Monday, April 30, 2012

Me : Slow, Lost Burro - Owl's Roost Rumble Trail Half Marathon

For the past couple of years, I've been plodding through the woods of North Carolina like a slow, lost burro. Stubbornly refusing to acknowledge that I stink at running trails. I've been slow (Umstead). I've been nearly lost (Uwharrie). And I've been stubborn enough to run with a sinus infection (Philosopher's Way), and stupid enough to enjoy the experience (well, the running part, not the infection part).

Not that I enjoy being a slow, trail plodding, burro. On the contrary, I would love to be one of those graceful, effortless, trail antelopes who populate the small patch of the Serengeti that is the 40-45 year old master's category. Alas, I am not (I'm also too old to be a laddie. Sorry, I'm a sucker for puns).

Only two things keep me firmly stuck in the slow end of the trail racing speed Bell curve: talent and fear. Talent, of the lack thereof, I can't really do much about. I'm about as skillful as I can get on the trail, and I still fall down occasionally. Fear is the tricky one. My left knee is a ticking time bomb. After two surgeries to remove most of my cartilage, and a good chunk of my meniscus, I'm left with a joint that clatters like a bone xylophone, if I pound too hard when I run. I'm not fond of any of the tunes that I can play with my knee, so I try to keep it gentle. Then there are the three other surgeries to repair my anterior cruciate ligament and my medial cruciate ligament. I won't bore you with the stupidity that led to those wonderful visits to the Duke University Medical Center. Suffice it to say, my knee is in pretty bad shape.

So, how do you run fast if you are both untalented, and scared witless? Hell if I know. I just run for fun.

I ran Owl's Roost Rumble last year, knowing nothing about the race. This year, I was actually excited to return. Turns out, Owl's Roost is a really great race! The course is challenging enough for seasoned trail runners, and accessible enough for those attempting their first trail half marathon. This combination allows a great mixture of runners to toe the line the morning of the race, and a great atmosphere at the finish.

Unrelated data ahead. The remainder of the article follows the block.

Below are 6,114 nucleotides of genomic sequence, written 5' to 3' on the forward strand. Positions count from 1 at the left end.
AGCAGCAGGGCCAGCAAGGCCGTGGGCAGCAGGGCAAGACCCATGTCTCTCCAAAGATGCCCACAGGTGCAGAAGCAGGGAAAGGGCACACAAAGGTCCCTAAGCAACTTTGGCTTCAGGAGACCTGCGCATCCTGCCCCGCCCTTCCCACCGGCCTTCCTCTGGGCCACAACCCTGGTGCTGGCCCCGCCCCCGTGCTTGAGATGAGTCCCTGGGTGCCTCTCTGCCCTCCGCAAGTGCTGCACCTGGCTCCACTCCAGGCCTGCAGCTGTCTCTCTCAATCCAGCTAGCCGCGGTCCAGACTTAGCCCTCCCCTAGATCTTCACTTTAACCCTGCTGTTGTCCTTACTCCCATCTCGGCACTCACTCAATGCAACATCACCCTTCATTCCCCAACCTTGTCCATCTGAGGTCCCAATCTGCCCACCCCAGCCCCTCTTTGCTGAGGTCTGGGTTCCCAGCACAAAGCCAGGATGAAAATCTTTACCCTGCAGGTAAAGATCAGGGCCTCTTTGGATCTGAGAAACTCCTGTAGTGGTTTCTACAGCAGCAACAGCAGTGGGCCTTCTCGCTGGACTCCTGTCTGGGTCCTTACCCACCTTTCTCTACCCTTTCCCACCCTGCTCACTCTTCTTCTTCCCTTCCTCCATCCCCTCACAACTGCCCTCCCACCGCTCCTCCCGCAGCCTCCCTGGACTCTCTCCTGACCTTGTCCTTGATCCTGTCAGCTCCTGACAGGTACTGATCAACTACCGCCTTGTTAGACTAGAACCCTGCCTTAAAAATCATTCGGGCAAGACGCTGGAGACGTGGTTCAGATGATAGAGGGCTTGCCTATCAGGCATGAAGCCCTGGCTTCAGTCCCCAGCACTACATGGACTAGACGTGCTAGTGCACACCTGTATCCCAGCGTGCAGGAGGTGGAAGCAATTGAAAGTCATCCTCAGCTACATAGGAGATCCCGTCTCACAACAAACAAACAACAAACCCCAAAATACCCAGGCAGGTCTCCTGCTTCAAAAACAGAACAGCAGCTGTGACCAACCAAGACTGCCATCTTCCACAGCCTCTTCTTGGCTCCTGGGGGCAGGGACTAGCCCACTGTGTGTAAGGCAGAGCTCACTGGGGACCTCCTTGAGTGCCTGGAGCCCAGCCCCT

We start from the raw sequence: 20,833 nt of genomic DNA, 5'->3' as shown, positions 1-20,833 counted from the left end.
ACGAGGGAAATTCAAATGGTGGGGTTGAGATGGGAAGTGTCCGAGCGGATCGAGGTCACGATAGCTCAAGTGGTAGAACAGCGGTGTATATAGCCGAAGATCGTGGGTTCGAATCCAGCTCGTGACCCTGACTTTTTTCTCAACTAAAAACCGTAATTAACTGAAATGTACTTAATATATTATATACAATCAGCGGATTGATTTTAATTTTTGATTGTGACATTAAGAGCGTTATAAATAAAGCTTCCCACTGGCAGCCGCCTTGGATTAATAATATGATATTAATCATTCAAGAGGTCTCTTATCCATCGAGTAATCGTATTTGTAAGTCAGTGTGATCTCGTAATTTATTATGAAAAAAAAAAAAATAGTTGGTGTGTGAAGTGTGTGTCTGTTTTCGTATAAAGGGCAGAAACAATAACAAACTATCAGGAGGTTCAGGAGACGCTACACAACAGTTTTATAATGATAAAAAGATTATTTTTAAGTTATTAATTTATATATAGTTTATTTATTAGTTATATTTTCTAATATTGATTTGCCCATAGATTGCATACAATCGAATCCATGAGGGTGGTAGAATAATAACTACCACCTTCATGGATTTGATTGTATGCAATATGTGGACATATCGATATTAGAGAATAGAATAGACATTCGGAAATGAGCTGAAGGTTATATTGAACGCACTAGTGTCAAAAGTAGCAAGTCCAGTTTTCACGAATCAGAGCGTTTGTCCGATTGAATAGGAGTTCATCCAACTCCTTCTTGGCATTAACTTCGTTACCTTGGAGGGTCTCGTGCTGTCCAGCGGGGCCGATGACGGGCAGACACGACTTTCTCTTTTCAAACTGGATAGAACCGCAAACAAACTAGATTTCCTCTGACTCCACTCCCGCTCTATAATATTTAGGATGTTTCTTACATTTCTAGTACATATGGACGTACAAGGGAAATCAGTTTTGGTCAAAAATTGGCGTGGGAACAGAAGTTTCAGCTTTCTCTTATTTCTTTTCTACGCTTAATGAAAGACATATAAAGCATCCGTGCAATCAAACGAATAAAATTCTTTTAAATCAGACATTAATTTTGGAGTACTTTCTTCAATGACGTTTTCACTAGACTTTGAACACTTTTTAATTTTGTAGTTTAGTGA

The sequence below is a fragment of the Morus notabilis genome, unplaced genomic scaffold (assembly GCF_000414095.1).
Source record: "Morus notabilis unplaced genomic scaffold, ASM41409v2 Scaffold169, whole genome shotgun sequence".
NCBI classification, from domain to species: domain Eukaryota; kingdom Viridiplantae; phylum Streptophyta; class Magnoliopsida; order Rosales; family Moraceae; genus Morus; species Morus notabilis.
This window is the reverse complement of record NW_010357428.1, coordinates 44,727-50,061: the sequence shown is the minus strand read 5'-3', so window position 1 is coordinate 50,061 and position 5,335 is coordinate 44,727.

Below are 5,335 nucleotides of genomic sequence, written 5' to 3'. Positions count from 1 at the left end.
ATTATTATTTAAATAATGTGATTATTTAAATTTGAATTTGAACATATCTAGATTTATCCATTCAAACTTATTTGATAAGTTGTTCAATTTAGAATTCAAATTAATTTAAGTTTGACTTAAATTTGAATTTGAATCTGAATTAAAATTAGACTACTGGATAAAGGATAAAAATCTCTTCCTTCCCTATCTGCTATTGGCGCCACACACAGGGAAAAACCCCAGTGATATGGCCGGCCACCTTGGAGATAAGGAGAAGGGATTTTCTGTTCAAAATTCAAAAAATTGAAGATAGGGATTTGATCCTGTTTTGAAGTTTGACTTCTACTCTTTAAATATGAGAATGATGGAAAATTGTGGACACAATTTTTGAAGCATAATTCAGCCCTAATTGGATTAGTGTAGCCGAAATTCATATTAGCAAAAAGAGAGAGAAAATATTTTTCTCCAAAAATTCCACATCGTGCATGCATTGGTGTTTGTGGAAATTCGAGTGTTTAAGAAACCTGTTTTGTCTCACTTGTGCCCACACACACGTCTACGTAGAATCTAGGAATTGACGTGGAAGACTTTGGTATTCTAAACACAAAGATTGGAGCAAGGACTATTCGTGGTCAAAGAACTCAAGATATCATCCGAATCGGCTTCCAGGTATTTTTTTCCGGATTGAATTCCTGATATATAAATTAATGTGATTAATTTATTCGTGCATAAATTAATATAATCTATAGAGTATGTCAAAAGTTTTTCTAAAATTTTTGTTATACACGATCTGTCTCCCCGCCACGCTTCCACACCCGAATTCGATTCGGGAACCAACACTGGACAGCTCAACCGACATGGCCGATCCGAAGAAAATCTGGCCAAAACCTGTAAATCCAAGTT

This year, I carpooled with Bob Sites, a recent Umstead 100 (yes, miles!) Endurance Run finisher and overall cool, old dude. I can call him old, because he's older than me (by 17 years). And faster than me. Way faster.

Bob and I talked race strategy in the car on the way to the race. I wanted desperately to finish in under 2 hours. I've been trying to convert my road speed (where I can run a half in under 2 hours) into trail speed for nearly 2 years, but have failed miserably at mustering 9:00 minute pace for any real distance on trails. Bob said he planned to finish somewhere in the low 1:5x range and would go out running 8:30-8:45 min/mile pace for the first couple of miles, and then settle into a slower pace for his anticipated finish time. This seemed like a good springboard plan for me. I could trail Bob for the first 5 miles or so, then fall off and stroll in for an easy sub-2 hour finish. There were only two problems with this plan. Bob is a maniac. And I am stupid.

Race Miles 1 to 5 - Me versus Greensboro
The first mile or so is mostly downhill, so I felt no pressure when trotting along behind Bob. Adrenaline and a downhill start can do funny things to your sense of pacing. But I trusted Bob. He's an old hand at trail running and has more miles (and years) under his belt than any other 3 runners combined. So, when we passed the 1 mile marker in 7:23, I was a bit confused. And concerned.

"Bob, did you see the pace we were running when we passed the 1 mile marker?" I wheezed.

"Yeah, we are movin'! Probably a little too fast" Bob exclaimed.

"I'm sure we are gonna pay for that later in the race" I gasped. "Probably me more than you!"

I thought I heard Bob chuckle up ahead of me.

Passing the 2 mile marker, I noticed that we had indeed slowed down. Only 7:45 for that mile. My adrenaline and my blood glycogen were circling the proverbial drain.

So it was, that while fumbling with my camera, I found myself suddenly airborne, a primate plane hovering momentarily above a trail veined with gnarled roots. I had time for 2 thoughts. "Oh crap!" and "Maybe I'll miss..."

Microseconds later, Greensboro experienced the mighty impact of my 140 pound frame, focused sharply through my left shoulder. Take that Owl's Roost Trail!

Bob never looked back, and I never saw him again.

Race Miles 5 to 9 - Me versus Me